Green - 1 - Headworks to Kanaskat-Palmer State Park

Green, Washington, US


1 - Headworks to Kanaskat-Palmer State Park

Usual Difficulty II+(III) (for normal flows)
Length 3.5 Miles
Avg. Gradient 26 fpm

Railroad Bridge Drop

Railroad Bridge Drop
Photo of Toria Matteson by Thomas O'Keefe © taken 04/25/08 @ 890 cfs

Gauge Information

Name Range Difficulty Updated Level
usgs-12106700 1000 - 3000 cfs II+(III) 00h57m 181 cfs (too low)

River Description

EVENTS: The annual Green River Cleanup takes place in spring every year and is coordinated by Washington Recreational River Runners and Friends of the Green River.

SEASON: October to May after heavy winter rains. The best flows often come in fall or spring.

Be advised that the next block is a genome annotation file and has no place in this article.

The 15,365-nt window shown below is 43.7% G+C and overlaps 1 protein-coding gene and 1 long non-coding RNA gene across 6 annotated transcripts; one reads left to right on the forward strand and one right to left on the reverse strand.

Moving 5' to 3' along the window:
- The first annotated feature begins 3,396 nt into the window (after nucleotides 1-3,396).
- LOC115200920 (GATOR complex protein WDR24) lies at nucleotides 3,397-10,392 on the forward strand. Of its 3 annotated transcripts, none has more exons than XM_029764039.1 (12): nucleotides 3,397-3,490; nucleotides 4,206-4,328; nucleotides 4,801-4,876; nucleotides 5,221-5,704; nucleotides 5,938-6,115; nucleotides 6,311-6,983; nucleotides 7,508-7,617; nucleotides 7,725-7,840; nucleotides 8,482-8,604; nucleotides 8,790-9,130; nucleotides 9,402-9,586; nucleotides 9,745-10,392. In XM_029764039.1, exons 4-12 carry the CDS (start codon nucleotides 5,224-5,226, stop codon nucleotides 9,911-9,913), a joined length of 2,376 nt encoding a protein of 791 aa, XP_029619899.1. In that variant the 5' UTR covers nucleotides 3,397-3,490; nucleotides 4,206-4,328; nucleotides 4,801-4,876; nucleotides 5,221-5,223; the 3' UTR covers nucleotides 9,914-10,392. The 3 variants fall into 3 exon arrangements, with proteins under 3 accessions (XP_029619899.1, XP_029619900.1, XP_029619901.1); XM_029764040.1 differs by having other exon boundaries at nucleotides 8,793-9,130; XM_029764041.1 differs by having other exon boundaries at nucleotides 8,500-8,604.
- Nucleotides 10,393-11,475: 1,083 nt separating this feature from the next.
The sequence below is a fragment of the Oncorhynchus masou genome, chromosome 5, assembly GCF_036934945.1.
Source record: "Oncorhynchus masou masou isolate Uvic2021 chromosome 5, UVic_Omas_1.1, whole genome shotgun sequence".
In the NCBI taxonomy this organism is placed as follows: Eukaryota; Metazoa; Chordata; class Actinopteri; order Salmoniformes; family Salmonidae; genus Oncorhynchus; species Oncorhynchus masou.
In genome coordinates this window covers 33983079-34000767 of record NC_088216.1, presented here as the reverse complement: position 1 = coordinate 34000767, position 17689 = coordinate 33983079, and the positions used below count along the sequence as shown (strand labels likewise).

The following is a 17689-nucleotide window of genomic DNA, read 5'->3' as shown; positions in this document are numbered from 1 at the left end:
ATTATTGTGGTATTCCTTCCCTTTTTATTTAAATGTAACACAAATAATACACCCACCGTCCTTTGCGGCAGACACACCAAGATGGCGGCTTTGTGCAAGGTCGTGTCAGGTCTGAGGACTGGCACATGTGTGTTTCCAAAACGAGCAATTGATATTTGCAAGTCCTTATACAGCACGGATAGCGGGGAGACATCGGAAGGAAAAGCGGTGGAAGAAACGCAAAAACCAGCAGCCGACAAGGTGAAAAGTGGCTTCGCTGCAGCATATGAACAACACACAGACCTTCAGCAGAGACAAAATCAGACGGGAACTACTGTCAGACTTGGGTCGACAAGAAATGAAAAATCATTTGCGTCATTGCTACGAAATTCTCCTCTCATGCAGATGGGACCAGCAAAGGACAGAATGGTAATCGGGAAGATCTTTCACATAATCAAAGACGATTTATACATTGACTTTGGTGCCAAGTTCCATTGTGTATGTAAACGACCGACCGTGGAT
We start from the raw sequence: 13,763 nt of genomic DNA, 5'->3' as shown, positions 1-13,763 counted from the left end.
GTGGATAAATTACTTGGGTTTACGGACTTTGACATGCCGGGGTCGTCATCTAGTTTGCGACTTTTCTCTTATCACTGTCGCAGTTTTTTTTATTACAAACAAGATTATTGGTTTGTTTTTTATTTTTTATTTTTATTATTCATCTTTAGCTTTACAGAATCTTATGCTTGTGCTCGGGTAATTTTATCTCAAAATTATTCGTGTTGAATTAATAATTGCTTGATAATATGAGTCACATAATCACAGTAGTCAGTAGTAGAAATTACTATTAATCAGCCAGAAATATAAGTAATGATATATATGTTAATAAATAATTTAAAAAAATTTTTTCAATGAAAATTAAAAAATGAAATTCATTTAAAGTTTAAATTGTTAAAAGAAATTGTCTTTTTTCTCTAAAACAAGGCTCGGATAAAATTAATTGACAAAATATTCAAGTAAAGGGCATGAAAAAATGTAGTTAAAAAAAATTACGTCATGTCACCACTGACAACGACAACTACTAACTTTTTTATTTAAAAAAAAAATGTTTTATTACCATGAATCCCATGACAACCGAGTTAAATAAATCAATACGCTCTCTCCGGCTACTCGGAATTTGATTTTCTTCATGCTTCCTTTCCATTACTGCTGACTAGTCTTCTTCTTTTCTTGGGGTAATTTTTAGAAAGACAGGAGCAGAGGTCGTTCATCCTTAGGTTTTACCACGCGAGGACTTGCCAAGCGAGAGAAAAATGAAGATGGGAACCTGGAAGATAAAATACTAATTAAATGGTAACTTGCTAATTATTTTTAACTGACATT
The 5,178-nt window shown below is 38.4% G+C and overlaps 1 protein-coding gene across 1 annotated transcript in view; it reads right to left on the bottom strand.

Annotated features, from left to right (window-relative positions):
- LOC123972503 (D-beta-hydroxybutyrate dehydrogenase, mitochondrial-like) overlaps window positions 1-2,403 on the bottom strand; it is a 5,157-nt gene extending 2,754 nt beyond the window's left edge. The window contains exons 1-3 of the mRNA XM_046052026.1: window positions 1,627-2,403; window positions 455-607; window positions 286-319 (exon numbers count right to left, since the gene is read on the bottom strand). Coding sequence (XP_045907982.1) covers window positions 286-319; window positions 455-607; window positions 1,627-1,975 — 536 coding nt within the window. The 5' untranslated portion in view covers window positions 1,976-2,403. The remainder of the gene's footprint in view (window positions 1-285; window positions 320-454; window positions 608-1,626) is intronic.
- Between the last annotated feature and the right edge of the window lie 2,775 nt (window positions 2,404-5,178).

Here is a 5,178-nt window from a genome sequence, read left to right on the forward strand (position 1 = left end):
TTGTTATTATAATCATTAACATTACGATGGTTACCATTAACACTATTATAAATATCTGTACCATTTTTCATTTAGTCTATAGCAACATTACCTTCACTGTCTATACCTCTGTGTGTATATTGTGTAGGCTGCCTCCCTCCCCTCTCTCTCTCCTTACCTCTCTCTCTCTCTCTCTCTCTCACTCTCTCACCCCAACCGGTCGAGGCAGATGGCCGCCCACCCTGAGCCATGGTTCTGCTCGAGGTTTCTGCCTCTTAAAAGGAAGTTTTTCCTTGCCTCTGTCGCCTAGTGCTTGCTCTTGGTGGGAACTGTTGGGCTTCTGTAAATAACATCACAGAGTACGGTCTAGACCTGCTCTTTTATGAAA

LOGISTICS: If it's your first time, a map is helpful to make sense of the roads here. In Summit, at the junction of Maple Valley - Black Diamond Road (Highway 169) and Kent-Kangley Road (Highway 516), head east towards Georgetown on Kent-Kangley Road. In approximately 3 miles, turn off to the south on Lake Retreat-Kanaskat Road. In another 3 miles turn on to Cumberland-Kanaskat Road to the right up over the railroad tracks, and then cross the bridge over the Green River. Follow the road as it turns to the west (headed downstream) a short distance to the turn-off into Kanaskat-Palmer State Park. Once you've entered the park head toward the right and a parking area with a short path that leads to the river. A large sign board warning of dangerous rapids downstream (the class IV gorge run) marks the takeout on the river. Those who want to run a couple more good class III rapids can use an alternate take-out in the park (head left instead of right as you approach the river). To reach the put-in, head back out the park and drive upstream along river left. Just before you reach the bridge you crossed on your way in, you will see a turn-off for Headwords Road which parrallels the river. Follow this road upstream approximately 2 miles to a put-in. The preferred access is just upstream of the security gate but through an agreement that was negotiated by Friends of the Green, American Whitewater, and local boating clubs with Tacoma Utilities, boaters can obtain a pass from the security guard to access the put-in (if you need to reach the security office by phone they can be reached at 360-886-1601).